The Utilization of Color in Lady Audley’s secret BLOG POST #1 Irwin

“Yes, the painter must have been a pre-Raphaelite. No one but a pre-Raphaelite would have painted, hair by hair, those feathery masses of ringlets, with every glimmer of gold, and every shadow of pale brown. No one but a pre-Raphaelite would have so exaggerated every attribute of that delicate face as to give a lurid brightness to the blonde complexion, and a strange, sinister light to the deep blue eyes. No one but a pre-Raphaelite could have given to that pretty pouting mouth the hard and almost wicked look it had in the portrait. It was so like, and yet so unlike. It was as if you had burned strange-colored fires before my lady’s face, and by their influence brought out new lines and new expressions never seen in it before. The perfection of feature, the brilliancy of coloring, were there; but I suppose the painter had copied quaint mediaeval monstrosities until his brain had grown bewildered, for my lady, in his portrait of her, had something of the aspect of a beautiful fiend. Her crimson dress, exaggerated like all the rest in this strange picture, hung about her in folds that looked like flames, her fair head peeping out of the lurid mass of color as if out of a raging furnace. Indeed the crimson dress, the sunshine on the face, the red gold gleaming in the yellow hair, the ripe scarlet of the pouting lips, the glowing colors of each accessory of the minutely painted background, all combined to render the first effect of the painting by no means an agreeable one.” (Chapter 8)

In this excerpt from chapter eight George Talboys is examining the portrait of Lady Audley, analyzing in detail the features and feeling that the image provokes from him. In the first sentence George notes that the painter must have been a pre- Raphaelite. A pre- Raphaelite, were a group of painters who returned to renaissance style painting which focused on detail and the utilization of bright, vibrant colors. One of the main reoccurring themes in this excerpt was the way Talboy’s speaks about how the color and detail in the portrait evokes a sense of uneasiness. This starts when he speaks about the contrast in color of the hair in the Portrait. He compares the gold to the shadow of the pale brown. Talboys continues with this theme when he describes her eyes in the portrait, the dark deep blue eyes although beautiful in art come across as sinister and wicked due to the combination of different colors in the portrait. Another theme that I noticed was the repeating mention of red in the description. In the second half of the excerpt the color red or images that you associate with the color is brought up numerous times. The crimson dress that looked like flames, the red gold gleam, and the ripe scarlet lip all remind me of a dark red color. Traditionally I associate the color red with evil and darkness, by constantly using this color I believe the author was trying to foreshadow the wickedness of Lady Audley as well as to reinforce the uneasiness that many characters feel when being around her.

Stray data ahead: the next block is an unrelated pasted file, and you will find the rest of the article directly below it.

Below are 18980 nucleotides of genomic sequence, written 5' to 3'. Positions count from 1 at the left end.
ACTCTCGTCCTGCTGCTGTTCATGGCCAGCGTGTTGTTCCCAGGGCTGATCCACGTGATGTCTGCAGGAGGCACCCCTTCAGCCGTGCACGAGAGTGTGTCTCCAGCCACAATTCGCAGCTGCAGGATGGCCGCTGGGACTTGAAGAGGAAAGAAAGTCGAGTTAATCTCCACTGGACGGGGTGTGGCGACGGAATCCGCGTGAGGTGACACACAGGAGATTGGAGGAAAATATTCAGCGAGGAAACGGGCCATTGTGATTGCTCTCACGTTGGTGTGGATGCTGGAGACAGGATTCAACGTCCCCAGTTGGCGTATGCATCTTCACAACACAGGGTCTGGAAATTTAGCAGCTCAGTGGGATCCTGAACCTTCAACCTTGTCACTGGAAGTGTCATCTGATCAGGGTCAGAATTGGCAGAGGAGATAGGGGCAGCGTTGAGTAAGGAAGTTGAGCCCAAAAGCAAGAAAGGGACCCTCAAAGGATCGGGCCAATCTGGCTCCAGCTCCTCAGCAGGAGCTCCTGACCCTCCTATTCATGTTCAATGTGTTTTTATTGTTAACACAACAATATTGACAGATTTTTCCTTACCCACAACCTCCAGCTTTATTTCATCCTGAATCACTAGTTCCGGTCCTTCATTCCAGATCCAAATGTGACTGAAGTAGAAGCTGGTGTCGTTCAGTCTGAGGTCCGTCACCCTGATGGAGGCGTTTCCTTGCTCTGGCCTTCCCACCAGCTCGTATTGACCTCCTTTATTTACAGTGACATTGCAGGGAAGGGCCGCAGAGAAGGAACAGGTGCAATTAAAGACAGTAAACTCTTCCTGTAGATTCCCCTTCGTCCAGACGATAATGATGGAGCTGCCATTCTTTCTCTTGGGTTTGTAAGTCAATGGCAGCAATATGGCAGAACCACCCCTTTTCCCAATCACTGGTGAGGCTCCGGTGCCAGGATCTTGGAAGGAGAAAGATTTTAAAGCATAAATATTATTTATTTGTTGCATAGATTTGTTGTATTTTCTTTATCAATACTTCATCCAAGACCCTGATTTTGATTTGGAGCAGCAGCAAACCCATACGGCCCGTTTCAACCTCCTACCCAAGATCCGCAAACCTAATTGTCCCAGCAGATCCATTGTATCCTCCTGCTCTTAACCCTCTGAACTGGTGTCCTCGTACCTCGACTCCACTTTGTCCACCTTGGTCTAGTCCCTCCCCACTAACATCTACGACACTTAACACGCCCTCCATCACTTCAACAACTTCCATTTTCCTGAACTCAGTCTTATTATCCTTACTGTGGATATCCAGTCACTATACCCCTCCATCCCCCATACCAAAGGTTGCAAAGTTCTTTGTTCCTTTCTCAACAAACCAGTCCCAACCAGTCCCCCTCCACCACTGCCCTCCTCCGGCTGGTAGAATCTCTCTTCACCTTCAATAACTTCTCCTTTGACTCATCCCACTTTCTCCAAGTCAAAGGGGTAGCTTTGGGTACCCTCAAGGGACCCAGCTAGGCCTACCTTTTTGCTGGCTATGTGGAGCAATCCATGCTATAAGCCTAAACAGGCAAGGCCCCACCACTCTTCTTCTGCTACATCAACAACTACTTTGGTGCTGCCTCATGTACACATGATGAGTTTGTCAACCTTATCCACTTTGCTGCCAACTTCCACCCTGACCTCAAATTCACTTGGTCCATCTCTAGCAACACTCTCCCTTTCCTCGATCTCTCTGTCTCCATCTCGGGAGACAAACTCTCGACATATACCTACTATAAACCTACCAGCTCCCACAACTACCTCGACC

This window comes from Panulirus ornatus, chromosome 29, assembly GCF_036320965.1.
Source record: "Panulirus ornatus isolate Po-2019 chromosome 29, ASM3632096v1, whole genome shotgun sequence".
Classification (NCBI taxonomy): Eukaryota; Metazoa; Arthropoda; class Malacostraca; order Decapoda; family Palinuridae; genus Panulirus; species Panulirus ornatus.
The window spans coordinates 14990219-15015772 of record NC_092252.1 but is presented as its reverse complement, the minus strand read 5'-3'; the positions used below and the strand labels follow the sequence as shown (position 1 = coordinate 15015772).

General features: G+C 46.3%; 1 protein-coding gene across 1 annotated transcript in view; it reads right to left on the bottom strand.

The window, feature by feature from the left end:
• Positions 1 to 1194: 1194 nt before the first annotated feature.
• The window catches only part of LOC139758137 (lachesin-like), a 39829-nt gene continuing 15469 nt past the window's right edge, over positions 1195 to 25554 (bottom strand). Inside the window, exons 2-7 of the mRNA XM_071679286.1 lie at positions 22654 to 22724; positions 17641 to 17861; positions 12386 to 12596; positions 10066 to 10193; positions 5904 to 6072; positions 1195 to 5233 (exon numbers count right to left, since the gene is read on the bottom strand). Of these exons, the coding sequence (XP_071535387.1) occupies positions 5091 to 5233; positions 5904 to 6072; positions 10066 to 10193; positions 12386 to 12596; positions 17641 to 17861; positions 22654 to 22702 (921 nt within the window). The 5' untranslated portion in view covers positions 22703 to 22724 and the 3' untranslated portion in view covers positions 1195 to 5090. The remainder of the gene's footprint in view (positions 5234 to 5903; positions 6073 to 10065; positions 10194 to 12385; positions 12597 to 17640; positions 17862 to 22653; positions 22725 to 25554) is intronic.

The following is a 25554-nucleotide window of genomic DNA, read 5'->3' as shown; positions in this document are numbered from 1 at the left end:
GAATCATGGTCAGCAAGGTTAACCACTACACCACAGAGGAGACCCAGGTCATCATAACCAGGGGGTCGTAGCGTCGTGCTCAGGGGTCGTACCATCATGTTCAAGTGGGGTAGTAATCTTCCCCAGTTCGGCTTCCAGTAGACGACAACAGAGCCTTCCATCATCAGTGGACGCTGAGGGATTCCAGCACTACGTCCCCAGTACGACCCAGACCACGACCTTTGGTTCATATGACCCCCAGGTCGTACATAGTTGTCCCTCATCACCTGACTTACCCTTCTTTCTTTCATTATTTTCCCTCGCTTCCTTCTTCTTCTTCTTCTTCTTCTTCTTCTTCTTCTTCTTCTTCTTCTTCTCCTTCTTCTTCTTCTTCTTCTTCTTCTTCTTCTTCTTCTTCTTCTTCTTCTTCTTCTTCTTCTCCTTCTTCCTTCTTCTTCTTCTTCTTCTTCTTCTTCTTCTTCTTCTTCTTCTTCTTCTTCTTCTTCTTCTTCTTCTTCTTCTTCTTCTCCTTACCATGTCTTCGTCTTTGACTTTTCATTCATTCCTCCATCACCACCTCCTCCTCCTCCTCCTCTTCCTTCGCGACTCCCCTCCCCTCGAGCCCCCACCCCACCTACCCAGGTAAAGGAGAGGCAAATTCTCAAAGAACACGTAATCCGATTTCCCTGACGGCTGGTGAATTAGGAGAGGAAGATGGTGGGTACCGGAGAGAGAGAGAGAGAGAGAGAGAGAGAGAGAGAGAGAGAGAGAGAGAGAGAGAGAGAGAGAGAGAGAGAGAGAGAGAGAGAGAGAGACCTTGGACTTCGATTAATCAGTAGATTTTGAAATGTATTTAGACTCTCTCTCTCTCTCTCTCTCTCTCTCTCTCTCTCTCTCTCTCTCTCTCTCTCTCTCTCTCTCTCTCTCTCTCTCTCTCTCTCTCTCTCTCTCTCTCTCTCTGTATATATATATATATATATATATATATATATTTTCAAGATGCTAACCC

Although the portrait was beautifully constructed in an artistic sense, Talboys can’t help but feel thrown off by the image. The use of these colors in the portrait creates an uncomfortable aura around Lady Audley that sets the tone for her character as the novel moves forward. Despite the natural beauty of Lady Audley this portrait and its utilization of color make it clear that something sinister lurks behind her beauty.

One thought on “The Utilization of Color in Lady Audley’s secret BLOG POST #1 Irwin”

  1. I think you spot an excellent theme going on in these passages here. It was also one of the defining moments that set up Lady Audley’s character and is consistent throughout the novel. Your analysis of the color red indicating something sinister also definitely ties in well with the concept of “Femme Fatale” we talked in class where a female’s sexuality and beauty disguises the evil seduction and motives.

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